Dell's Deals with Distributors

By Pedro Pereira  |  Posted 2007-05-18 Email Print this article Print
 
 
 
 
 
 
 

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Opinion: As Dell looks to the channel, will there be any change to its pre-existing relationships with distributors—the deals no one talks about?

In all the buzz about direct-selling vendor Dell and its plans to finally make an honest partner out of the channel, one extremely significant fact has gone unmentioned: Dell already has a relationship with the IT industry's largest distributors, Ingram Micro and Tech Data.

The deal with Tech Data is reportedly worth several hundred million dollars, and goes back to 2004. Dell is, in fact, one of Tech Data's top customers, according to well-placed sources.

Here's how Tech Data's arrangement with Channel Enemy No. 1 works:

A customer places an order for, say, 100 Dell machines. Dell processes the order and fulfills it through its own distribution apparatus. Now, remember, Dell has always made much of its fulfillment capabilities that, the vendor brags, cut out the middleman, i.e., the channel.

But let's say the customer who placed the 100-system order also needs a dozen peripherals, such as printers, and some networking devices to tie everything together. Where do you think those products come from? Since Dell is essentially a systems vendor, that equipment has to be sourced elsewhere.

And, you guessed it, that's where Tech Data comes in. The distributor processes and fulfills orders placed with Dell for components, peripherals and whatever other devices that do not carry the vendor's label.

Even though that deal is no secret to the channel, Tech Data through the years has remained reticent about it.

And who can blame Tech Data? The arrangement puts the distributor in a delicate position. As the multitude of VARs and integrators that buy products from the distributor have struggled over the years to compete with Dell's basement prices, Tech Data has actually played a role in making Dell such a formidable competitor to the channel.

Of course, it wasn't enough to prevent Dell from losing its PC market leader position or missing earnings expectations and developing customer service issues.

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To win the deal with Dell back in 2004, sources said, Tech Data had to outbid rivals Ingram Micro and Synnex with prices low enough to make you cry.

Tech Data won, but keep in mind that the contract could just as easily have gone to one of the other distributors. And let's not forget Dell also does significant volumes of business with Ingram Micro, the world's largest IT products distributor. Ingram Micro has a deal to handle software licensing for Dell.

It's all business in the end, and even though Tech Data put itself in a delicate position with its channel customers, a deal worth hundreds of millions of dollars, as has been reported, is tough to pass up.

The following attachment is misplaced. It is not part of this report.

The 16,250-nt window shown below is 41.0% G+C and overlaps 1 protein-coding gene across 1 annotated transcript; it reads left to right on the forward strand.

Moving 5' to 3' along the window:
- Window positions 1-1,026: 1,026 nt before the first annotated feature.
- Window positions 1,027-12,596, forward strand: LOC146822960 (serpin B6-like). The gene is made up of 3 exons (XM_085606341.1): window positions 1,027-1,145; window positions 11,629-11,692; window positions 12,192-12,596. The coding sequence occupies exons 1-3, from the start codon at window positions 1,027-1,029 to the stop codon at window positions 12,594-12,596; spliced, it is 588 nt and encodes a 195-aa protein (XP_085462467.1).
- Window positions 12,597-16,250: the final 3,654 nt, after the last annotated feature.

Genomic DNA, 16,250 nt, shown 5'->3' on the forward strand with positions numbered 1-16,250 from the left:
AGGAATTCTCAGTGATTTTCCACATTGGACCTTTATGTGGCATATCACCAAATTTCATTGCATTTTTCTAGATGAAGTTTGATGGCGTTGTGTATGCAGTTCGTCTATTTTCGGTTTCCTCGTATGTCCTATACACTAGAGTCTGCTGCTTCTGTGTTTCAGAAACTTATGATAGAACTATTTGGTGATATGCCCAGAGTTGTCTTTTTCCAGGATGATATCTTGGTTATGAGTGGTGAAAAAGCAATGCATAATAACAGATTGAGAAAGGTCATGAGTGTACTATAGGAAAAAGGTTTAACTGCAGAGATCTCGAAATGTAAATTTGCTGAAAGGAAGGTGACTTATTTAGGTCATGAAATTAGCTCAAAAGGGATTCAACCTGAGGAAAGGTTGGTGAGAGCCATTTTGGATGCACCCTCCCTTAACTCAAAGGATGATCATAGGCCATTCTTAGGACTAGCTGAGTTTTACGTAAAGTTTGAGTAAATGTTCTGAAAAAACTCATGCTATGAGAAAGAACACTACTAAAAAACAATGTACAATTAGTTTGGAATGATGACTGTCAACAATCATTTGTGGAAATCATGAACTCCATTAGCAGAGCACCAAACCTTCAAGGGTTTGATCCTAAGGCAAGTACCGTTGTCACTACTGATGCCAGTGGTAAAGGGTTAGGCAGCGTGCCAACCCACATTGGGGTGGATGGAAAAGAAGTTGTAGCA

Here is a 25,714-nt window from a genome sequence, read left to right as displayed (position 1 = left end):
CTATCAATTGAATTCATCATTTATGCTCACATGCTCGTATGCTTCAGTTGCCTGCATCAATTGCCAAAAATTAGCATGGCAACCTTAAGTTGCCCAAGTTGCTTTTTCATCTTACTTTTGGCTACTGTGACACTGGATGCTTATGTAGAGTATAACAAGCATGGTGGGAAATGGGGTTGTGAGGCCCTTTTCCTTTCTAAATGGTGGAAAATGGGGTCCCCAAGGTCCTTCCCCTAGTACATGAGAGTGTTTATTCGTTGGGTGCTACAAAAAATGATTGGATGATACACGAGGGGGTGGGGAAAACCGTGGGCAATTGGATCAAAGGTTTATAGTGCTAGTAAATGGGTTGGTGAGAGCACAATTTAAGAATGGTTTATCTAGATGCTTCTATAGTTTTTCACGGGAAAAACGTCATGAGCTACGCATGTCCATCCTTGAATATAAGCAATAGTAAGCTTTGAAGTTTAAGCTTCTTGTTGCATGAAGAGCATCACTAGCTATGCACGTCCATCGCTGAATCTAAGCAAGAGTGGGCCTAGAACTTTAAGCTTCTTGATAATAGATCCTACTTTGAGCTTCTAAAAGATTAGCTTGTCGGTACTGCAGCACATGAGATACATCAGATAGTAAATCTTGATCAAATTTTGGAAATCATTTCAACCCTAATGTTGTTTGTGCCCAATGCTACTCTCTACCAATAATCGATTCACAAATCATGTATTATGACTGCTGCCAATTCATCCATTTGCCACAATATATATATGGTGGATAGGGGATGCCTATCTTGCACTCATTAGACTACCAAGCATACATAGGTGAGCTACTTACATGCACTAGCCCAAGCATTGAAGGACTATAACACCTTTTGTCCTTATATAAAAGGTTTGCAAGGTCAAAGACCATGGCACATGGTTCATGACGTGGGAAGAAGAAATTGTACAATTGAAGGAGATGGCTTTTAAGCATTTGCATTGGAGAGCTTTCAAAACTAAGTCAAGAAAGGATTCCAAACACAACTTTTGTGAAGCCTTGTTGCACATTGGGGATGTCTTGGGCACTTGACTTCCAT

Next Page: A funny place

The IT channel is a funny place. For all the bellyaching about Dell over the years, enough solution providers have been all too willing to sell or service Dell products. Dell now even acknowledges that it generates some $4 billion through the channel. That's not news, of course, since eWEEK reported in 2006 that as much as 20 percent of Dell's business came through the channel.

And that's despite all the bluster from Dell until recently, to the effect that nothing beats cutting out the middleman and buying direct.

The fact is, the channel has worked with Dell for years, and not just Dell. I remember touring the warehouse of a large channel company in the late 1990s and noticing that every fourth or fifth box in the systems area bore Holstein-inspired decorations of the Gateway logo. Gateway at the time, much like Dell, proclaimed that it did business only directly with the customer.

But let's take this a step further. If you look at Tech Data's and Ingram Micro's customer lists, you will find CDW somewhere around the top of both. CDW may be considered a channel company, of a sort, but let's face it, the online retailer is a major thorn in the side of the channel at large. Much like Dell, it competes with VARs and integrators by offering prices so low that the channel companies often cannot possibly beat them.

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Competing and partnering with the same companies is a fact of life in the channel. And that will not change when Dell finally makes its channel program official, an eventuality Dell tells us will happen some time in 2007.

You can bet that plenty of channel companies will join a formal Dell program, especially since Lenovo hasn't made much of a splash since it bought IBM's PC business.

The question is how Dell's relationship with distributors, particularly Tech Data and Ingram Micro, will change when a formal channel program is in place. Most likely, no changes will happen on the distribution end, at least for now.

But wait until management at Dell decides more cost-cutting is necessary to help profits. Do you suppose dismantling Dell's logistics infrastructure in favor of working with distributors will be considered?

No? Well, some would have never thought possible that Dell would conveniently leak an internal memo saying, "Direct is not religion." But as the memo and Dell's relationship with distributors show, anything is possible in the IT channel.

Pedro Pereira is editor of eWEEK Strategic Partner and a contributing editor for The Channel Insider. He can be reached at ppereira@ziffdavis.com.

 
 
 
 
 
 
 
 
 
























 
 
 
 
 
 

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